15. In 1985, the ATF had 400 agents to inspect more than 200,000 gun sellers. In 1994, it was 250 agents for more than 280,000 sellers.
16. From 1972 to 2005, the ATF revoked an average of 20 licenses a year. Through the 2000s, “corrupt gun dealers” who violated criminal laws “were almost never prosecuted.” Think about that for a moment.
17. A former ATF director who said he was so understaffed and underfunded, it would take his agency 750 years to properly vet firearms dealer applications.
18. Steve Higgins also said that illegal trafficking was so widespread at private-sale gun shows that “if we wanted to, we could go to a gun show and arrest people coming out, and just line ‘em up.”
19. It gets worse. The ATF tends to do better with Democratic presidents, but that’s not always the case. Unlike the Secret Service or the FBI, the ATF has no “native constituency” to protect it from political winds, Spitzer writes.
20. It inspires little respect in law enforcement. J. Edgar Hoover called it the bureau of “Whiskey, Cigarettes and Pistols.” It has also no statutory independence, so it’s easily starved of funding.
21. There’s more bad news. *By law*, the ATF is barred from computerizing its records. To this day, the vetting of firearms licenses are *still done by hand on paper*.
22. The agency is also barred, Spitzer writes, from creating a database of what guns are sold to whom, where and when. We still don’t not know how many guns are stolen each year.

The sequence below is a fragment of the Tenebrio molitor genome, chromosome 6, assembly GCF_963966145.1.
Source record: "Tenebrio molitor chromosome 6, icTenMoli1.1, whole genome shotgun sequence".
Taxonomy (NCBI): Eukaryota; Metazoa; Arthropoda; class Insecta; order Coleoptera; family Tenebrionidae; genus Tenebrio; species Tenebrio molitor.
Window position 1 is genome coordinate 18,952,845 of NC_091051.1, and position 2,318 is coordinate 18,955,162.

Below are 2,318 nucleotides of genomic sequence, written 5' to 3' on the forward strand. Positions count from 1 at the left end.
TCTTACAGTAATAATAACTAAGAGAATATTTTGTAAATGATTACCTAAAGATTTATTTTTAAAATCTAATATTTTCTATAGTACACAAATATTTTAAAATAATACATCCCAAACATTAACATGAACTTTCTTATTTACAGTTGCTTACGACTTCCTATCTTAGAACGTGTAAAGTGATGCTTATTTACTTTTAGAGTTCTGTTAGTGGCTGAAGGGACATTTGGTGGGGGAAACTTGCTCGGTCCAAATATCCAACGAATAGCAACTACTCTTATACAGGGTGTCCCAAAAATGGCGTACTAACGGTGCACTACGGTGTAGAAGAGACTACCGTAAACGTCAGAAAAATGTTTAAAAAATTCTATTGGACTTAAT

23. An enfeebled ATF can’t regulate a federal gun market. This makes a mockery of state laws trying to regulate state markets.
24. New York has some of the strictest gun laws in the country but can’t do anything about corrupt gun dealers in Virginia, where most of the gun trafficking in New York comes from. The same dynamic takes place in high-regulation states like CA (guns from NV) and IL (from IN).
25. The tide is turning against the NRA. We can all feel it. And that tide is gaining momentum with each new revelation about the NRA’s role in forming a back channel between the president of the United States and illiberal foreign powers.
26. But eventually, as the scope of conflict is sufficiently expanded, we’ll need to talk about policy. Laws are one thing. Enforcement is another.
27. This was a deep dive but I hope you stayed with me. Please share! And don't forget to sign up for my daily newsletter! Click below.…

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More from @johnastoehr

Oct 9, 2018
1. President Obama said often that sensible people can gather to devise solutions to our country’s most pressing problems. He said partisan interests, in the end, would give way to reason, the national interest and the common good. That’s what he said.
2. His problem: he believed it.
3. At least, he did in the beginning of his presidency. By the end, he realized the opposing party had no interest in the national interest. Indeed, the Republicans decided their interests were predicated on being anathema to the common good.
Read 17 tweets
Oct 9, 2018
1. The Republicans aren’t alone. Democrats believe spin, too. To be sure, the numbers aren’t the same. While most Republicans really do believe their own nonsense, a small faction of Democrats tends to swallow baloney whole.